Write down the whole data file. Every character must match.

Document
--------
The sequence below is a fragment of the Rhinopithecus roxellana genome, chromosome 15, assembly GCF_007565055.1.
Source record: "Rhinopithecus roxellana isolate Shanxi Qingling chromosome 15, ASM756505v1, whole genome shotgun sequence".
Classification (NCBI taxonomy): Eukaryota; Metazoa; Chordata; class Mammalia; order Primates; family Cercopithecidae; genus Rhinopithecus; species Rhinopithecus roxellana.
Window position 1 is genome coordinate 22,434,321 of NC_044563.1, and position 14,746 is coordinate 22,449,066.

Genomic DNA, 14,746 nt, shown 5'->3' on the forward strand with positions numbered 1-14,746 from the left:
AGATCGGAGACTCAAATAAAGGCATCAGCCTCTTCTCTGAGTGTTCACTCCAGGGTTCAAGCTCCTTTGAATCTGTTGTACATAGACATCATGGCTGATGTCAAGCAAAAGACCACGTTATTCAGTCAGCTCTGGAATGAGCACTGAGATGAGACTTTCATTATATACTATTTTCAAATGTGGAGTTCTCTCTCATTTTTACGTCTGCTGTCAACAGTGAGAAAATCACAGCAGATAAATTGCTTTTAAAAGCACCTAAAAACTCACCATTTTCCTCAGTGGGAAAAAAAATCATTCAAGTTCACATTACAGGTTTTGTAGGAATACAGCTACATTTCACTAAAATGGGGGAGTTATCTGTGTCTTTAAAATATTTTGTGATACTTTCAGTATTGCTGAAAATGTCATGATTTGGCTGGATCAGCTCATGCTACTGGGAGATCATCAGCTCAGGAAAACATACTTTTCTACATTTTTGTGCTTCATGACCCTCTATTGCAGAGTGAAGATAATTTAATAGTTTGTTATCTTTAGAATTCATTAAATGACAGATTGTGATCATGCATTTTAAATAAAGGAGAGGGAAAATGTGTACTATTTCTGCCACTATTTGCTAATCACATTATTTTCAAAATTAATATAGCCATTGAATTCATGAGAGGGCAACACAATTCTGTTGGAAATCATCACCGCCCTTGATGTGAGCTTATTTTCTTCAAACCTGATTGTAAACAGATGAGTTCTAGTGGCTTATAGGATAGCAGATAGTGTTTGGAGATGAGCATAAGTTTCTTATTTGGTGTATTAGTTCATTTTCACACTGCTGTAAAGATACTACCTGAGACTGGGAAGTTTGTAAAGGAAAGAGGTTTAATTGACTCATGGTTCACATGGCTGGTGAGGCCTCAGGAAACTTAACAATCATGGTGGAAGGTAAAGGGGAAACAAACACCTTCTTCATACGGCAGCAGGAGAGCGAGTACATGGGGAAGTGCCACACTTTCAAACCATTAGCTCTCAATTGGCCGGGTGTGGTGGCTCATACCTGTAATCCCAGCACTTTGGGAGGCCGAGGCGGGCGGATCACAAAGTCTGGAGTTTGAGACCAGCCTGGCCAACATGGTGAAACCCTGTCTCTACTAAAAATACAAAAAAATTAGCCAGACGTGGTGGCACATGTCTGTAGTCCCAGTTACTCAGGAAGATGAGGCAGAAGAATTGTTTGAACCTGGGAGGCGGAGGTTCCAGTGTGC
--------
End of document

The sequence below is a fragment of the Rhinopithecus roxellana genome, chromosome 15, assembly GCF_007565055.1.
Source record: "Rhinopithecus roxellana isolate Shanxi Qingling chromosome 15, ASM756505v1, whole genome shotgun sequence".
Classification (NCBI taxonomy): Eukaryota; Metazoa; Chordata; class Mammalia; order Primates; family Cercopithecidae; genus Rhinopithecus; species Rhinopithecus roxellana.
Window position 1 is genome coordinate 22,434,321 of NC_044563.1, and position 14,746 is coordinate 22,449,066.

Genomic DNA, 14,746 nt, shown 5'->3' on the forward strand with positions numbered 1-14,746 from the left:
AGATCGGAGACTCAAATAAAGGCATCAGCCTCTTCTCTGAGTGTTCACTCCAGGGTTCAAGCTCCTTTGAATCTGTTGTACATAGACATCATGGCTGATGTCAAGCAAAAGACCACGTTATTCAGTCAGCTCTGGAATGAGCACTGAGATGAGACTTTCATTATATACTATTTTCAAATGTGGAGTTCTCTCTCATTTTTACGTCTGCTGTCAACAGTGAGAAAATCACAGCAGATAAATTGCTTTTAAAAGCACCTAAAAACTCACCATTTTCCTCAGTGGGAAAAAAAATCATTCAAGTTCACATTACAGGTTTTGTAGGAATACAGCTACATTTCACTAAAATGGGGGAGTTATCTGTGTCTTTAAAATATTTTGTGATACTTTCAGTATTGCTGAAAATGTCATGATTTGGCTGGATCAGCTCATGCTACTGGGAGATCATCAGCTCAGGAAAACATACTTTTCTACATTTTTGTGCTTCATGACCCTCTATTGCAGAGTGAAGATAATTTAATAGTTTGTTATCTTTAGAATTCATTAAATGACAGATTGTGATCATGCATTTTAAATAAAGGAGAGGGAAAATGTGTACTATTTCTGCCACTATTTGCTAATCACATTATTTTCAAAATTAATATAGCCATTGAATTCATGAGAGGGCAACACAATTCTGTTGGAAATCATCACCGCCCTTGATGTGAGCTTATTTTCTTCAAACCTGATTGTAAACAGATGAGTTCTAGTGGCTTATAGGATAGCAGATAGTGTTTGGAGATGAGCATAAGTTTCTTATTTGGTGTATTAGTTCATTTTCACACTGCTGTAAAGATACTACCTGAGACTGGGAAGTTTGTAAAGGAAAGAGGTTTAATTGACTCATGGTTCACATGGCTGGTGAGGCCTCAGGAAACTTAACAATCATGGTGGAAGGTAAAGGGGAAACAAACACCTTCTTCATACGGCAGCAGGAGAGCGAGTACATGGGGAAGTGCCACACTTTCAAACCATTAGCTCTCAATTGGCCGGGTGTGGTGGCTCATACCTGTAATCCCAGCACTTTGGGAGGCCGAGGCGGGCGGATCACAAAGTCTGGAGTTTGAGACCAGCCTGGCCAACATGGTGAAACCCTGTCTCTACTAAAAATACAAAAAAATTAGCCAGACGTGGTGGCACATGTCTGTAGTCCCAGTTACTCAGGAAGATGAGGCAGAAGAATTGTTTGAACCTGGGAGGCGGAGGTTCCAGTGTGC